The opinion of the court was delivered by: Susan Illston United States District Judge
Dennis Chan, an inmate at the Correctional Training Facility in Soledad, filed this pro se action seeking a writ of habeas corpus pursuant to 28 U.S.C. § 2254. His petition is now before the court for review pursuant to 28 U.S.C. §2243 and Rule 4 of the Rules Governing Section 2254 Cases.
Chan was convicted in 1987 in San Francisco County Superior Court of kidnapping for robbery and sentenced to a term of life in prison with the possibility of parole. His petition does not challenge his conviction but instead challenges a decision by the Board of Prison Terms ("BPT") at a December 2003 hearing that found him not suitable for parole. Chan alleges that he filed habeas petitions in state courts, including the California Supreme Court, before filing this action.
This court may entertain a petition for writ of habeas corpus "in behalf of a person in custody pursuant to the judgment of a State court only on the ground that he is in custody in violation of the Constitution or laws or treaties of the United States." 28 U.S.C. § 2254(a). A district court considering an application for a writ of habeas corpus shall "award the writ or issue an order directing the respondent to show cause why the writ should not be granted, unless it appears from the application that the applicant or person detained is not entitled thereto." 28 U.S.C. § 2243. Summary dismissal is appropriate only where the allegations in the petition are vague or conclusory, palpably incredible, or patently frivolous or false. See Hendricks v. Vasquez, 908 F.2d 490, 491 (9th Cir. 1990).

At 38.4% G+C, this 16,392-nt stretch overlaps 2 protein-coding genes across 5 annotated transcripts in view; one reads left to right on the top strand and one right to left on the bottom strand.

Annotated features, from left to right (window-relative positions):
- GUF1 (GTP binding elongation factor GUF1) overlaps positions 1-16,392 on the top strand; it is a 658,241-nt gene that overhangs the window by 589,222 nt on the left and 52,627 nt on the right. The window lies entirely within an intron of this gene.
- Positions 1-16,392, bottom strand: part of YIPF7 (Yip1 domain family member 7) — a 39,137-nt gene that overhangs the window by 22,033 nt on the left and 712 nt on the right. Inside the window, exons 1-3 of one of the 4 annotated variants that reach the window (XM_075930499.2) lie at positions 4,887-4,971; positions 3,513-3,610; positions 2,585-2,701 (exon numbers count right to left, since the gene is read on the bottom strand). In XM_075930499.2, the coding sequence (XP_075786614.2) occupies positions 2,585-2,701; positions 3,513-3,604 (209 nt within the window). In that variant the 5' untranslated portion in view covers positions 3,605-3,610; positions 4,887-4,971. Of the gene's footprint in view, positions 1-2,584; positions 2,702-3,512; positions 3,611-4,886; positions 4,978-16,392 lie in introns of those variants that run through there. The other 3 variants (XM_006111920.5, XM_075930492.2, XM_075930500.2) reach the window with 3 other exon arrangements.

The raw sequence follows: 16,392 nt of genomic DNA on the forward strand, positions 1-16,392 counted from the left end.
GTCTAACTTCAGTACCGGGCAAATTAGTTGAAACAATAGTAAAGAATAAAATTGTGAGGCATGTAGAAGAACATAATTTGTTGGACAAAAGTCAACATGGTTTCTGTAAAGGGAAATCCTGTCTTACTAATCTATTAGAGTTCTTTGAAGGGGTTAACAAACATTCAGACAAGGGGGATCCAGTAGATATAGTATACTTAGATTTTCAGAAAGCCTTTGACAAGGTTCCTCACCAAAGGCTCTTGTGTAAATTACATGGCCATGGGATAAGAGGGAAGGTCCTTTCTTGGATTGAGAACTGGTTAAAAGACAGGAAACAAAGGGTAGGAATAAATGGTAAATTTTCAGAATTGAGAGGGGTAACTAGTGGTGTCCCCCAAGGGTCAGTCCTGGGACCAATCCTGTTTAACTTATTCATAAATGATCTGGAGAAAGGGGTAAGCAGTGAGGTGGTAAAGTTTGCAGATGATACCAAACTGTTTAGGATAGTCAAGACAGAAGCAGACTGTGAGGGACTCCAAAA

Chan alleges that the BPT's decision was not supported by some evidence and that the BPT has breached his plea agreement by denying him parole. Liberally construed, the allegations state cognizable claims for due process violations. See Board of Pardons v. Allen, 482 U.S. 369 (1987); Morales. v. California Dep't of Corrections, 16 F.3d 1001, 1005 (9th Cir. 1994), rev'd on other grounds, 514 U.S. 499 (1995) (due process requires that "some evidence" must support the parole authority's decision); Biggs v. Terhune, 334 F.3d 910 (9th Cir. 2003).
For the foregoing reasons,
1. The due process claims in the petition warrant a response from respondent.
2. The clerk shall serve by certified mail a copy of this order, the petition and all attachments thereto upon respondent and respondent's attorney, the Attorney General of the State of California. The clerk shall also serve a copy of this order on petitioner.
3. Respondent must file and serve upon petitioner, on or before September 16, 2005, an answer conforming in all respects to Rule 5 of the Rules Governing Section 2254 Cases, showing cause why a writ of habeas corpus should not be issued. Respondent must file with the answer a copy of all portions of the parole hearing record that have been previously transcribed and that are relevant to a determination of the issues presented by the petition.
4. If petitioner wishes to respond to the answer, he must do so by filing a traverse with the court and serving it on ...